Whether you’re just starting your business or you’re looking to expand, you may need financing to get more cash on hand. Traditionally, if you needed funding for your business, you went to a bank and applied for a loan. But today there are other creative ways of financing your business that may meet your needs and get more cash into your coffers.
The Small Business Administration (SBA) offers a variety of loan programs. The most common SBA loan is the 7(a) Loan Program. This program is ideal for businesses that want to open a new location, hire new employees, and otherwise expand an existing business. It can even be used to establish a brand new business.
SBA loans are issued by participating lenders, mostly banks, but they’re backed with an SBA guarantee. If you default on the loan, the SBA guarantees a portion of the amount up to $3.75 million. The average amount of an SBA loan in 2016 was about $375,000 and the maximum loan amount is $5 million.
RollOver Your Retirement
Did you know that you can take your retirement investments and use them to fund your business venture? A RollOver as Business Startup plan (ROBS) allows you to take the money in a self-funded IRA or previous employer’s 401k and invest it into your business without penalties or incurring distribution taxes. You can fund your new business with tax-free capital, without worrying about credit ratings or bank approval.
In order to use a ROBS plan to finance your business, you’ll need to incorporate. The corporation then sets up a qualified retirement plan and you roll over your existing 401k into the new retirement plan, tax free. That plan then buys shares in your corporation and becomes an owner in your business.
The sharing economy has reshaped the way we get from place to place and where we stay with both ride-share and home-share services (think Lyft and AirBnB). So it should come as no surprise that there are similar services available to connect lenders with business owners in need of capital.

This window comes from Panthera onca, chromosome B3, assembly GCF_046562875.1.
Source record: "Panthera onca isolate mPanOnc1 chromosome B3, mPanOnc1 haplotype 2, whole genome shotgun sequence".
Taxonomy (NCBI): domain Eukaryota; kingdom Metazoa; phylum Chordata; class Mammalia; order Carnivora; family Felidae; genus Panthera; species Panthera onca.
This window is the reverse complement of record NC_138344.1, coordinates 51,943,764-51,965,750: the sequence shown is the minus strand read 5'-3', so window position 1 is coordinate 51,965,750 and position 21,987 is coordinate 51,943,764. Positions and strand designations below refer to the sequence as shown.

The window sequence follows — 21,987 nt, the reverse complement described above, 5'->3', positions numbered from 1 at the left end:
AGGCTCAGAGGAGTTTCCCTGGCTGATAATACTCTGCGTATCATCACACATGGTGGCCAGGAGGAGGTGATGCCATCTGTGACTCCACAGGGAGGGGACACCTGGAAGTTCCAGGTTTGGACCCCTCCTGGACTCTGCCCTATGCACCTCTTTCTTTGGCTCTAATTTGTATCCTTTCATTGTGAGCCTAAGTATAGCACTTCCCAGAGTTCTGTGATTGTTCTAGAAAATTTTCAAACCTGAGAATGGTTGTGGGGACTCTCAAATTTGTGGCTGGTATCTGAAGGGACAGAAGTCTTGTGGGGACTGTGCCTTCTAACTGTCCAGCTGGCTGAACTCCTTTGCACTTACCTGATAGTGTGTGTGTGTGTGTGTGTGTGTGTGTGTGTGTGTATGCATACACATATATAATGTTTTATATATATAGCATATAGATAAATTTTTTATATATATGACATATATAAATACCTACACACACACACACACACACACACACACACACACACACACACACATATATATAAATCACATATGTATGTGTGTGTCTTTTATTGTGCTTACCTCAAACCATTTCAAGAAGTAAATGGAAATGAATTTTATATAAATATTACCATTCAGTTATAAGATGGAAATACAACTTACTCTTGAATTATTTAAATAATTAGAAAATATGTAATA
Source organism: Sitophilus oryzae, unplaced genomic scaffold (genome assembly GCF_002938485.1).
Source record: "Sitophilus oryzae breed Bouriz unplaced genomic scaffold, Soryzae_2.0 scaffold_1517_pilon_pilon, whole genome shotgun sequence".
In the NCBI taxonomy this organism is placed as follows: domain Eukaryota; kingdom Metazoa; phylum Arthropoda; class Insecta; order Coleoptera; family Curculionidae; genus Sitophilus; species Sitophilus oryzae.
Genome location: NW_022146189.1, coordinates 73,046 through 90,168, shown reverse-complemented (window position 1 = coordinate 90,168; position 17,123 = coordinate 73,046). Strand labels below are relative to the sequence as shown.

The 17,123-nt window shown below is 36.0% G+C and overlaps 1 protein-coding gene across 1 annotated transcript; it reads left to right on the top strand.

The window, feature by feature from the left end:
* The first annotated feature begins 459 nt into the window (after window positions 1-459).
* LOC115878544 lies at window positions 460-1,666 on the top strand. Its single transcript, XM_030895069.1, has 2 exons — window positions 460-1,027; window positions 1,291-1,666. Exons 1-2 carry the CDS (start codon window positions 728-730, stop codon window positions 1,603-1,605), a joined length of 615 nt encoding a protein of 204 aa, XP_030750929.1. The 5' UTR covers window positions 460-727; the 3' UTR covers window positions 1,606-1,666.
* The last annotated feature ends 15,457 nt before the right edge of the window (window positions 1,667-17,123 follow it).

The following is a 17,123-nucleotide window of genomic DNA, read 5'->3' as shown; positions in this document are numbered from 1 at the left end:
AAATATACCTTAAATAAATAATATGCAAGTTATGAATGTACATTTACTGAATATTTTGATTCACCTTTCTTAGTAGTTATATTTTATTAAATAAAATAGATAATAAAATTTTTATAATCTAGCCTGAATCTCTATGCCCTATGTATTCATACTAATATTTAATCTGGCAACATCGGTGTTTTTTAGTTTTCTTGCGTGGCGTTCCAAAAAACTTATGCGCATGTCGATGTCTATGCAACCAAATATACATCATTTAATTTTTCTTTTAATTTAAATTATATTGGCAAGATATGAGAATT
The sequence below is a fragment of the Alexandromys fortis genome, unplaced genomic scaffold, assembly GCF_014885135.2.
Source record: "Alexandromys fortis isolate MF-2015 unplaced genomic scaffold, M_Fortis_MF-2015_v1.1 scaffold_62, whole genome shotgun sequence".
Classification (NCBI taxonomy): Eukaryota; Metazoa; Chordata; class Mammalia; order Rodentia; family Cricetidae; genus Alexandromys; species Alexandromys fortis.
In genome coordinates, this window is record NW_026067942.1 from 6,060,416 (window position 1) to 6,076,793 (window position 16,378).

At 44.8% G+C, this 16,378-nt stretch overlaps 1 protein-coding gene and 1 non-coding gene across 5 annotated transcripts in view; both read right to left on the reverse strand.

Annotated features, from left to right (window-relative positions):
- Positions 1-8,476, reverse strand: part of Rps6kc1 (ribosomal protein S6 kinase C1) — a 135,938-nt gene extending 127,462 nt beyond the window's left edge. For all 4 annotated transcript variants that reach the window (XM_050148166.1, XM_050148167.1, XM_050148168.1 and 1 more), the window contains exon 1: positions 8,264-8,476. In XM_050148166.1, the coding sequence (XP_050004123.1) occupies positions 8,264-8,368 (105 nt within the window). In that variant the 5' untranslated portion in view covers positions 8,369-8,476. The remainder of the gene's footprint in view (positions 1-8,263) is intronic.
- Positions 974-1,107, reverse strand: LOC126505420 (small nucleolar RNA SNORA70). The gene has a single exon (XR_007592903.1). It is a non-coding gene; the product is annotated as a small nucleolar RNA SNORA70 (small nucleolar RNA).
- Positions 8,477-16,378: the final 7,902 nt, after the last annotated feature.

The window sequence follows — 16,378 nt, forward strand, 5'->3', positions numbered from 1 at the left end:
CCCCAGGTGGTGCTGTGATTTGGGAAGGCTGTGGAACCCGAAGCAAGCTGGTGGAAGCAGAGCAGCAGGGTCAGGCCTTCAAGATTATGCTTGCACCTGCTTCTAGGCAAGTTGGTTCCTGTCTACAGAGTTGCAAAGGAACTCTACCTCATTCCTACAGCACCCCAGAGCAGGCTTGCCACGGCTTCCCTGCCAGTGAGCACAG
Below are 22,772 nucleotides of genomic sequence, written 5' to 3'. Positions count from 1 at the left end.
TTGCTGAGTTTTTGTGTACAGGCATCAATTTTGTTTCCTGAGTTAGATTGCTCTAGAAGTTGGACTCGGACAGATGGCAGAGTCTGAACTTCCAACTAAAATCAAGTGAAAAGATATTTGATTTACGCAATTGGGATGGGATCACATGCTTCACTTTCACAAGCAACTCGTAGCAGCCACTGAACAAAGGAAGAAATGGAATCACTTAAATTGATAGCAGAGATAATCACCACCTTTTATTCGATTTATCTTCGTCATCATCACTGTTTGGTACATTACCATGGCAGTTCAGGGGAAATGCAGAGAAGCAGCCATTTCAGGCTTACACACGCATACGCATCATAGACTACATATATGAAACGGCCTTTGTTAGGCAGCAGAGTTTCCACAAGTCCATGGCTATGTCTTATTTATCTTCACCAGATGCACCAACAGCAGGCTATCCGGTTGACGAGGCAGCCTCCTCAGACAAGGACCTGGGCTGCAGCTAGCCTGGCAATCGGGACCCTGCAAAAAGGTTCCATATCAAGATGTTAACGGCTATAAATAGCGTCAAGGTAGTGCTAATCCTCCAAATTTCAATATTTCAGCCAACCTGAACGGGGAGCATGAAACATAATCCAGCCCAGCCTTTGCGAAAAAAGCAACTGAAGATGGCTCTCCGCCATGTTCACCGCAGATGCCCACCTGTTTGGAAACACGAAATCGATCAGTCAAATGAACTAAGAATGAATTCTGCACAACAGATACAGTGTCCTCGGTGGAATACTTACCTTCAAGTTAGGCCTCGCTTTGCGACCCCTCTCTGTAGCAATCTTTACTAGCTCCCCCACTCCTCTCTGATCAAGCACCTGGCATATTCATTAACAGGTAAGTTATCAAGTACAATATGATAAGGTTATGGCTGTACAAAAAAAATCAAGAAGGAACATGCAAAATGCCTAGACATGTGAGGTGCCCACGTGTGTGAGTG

Peer-to-peer lending services cut out the need for a bank, allowing people to borrow and invest without involving a financial institution. Lenders invest in a peer-to-peer marketplace and then the loan amount is transferred into your bank account. You repay the P2P service and your lender, in turn, pays back the investors.
Business Credit Cards
A business credit card will allow you to keep your personal and business finances separate. A business credit card will not report on your personal credit profile (except in the case of default), which means it won’t affect your ability to buy a home or new car. Unlike a traditional loan, you only pay interest when you actually use the money on your business credit card. Business credit cards often offer great introductory offers, like 0% APR for the first 12 months, and other perks such as airlines miles or extra points earned.
Your personal finances and credit history may be considered when you apply for a business credit card, particularly if you’re a sole proprietor or your business is new, so you may not qualify for a business card if you don’t qualify for a personal one. If you do qualify, a business credit card is an excellent way to keep your business and personal finances separate and to reap the benefits of points and miles that you can earn just by keeping your business up and running.
From starting a brand new business to growing it, there will always be a time when more funding can help you achieve your goals. While a traditional business loan may make sense for some businesses, some of the time, there are plenty of alternative financing options that can help you out the rest of the time.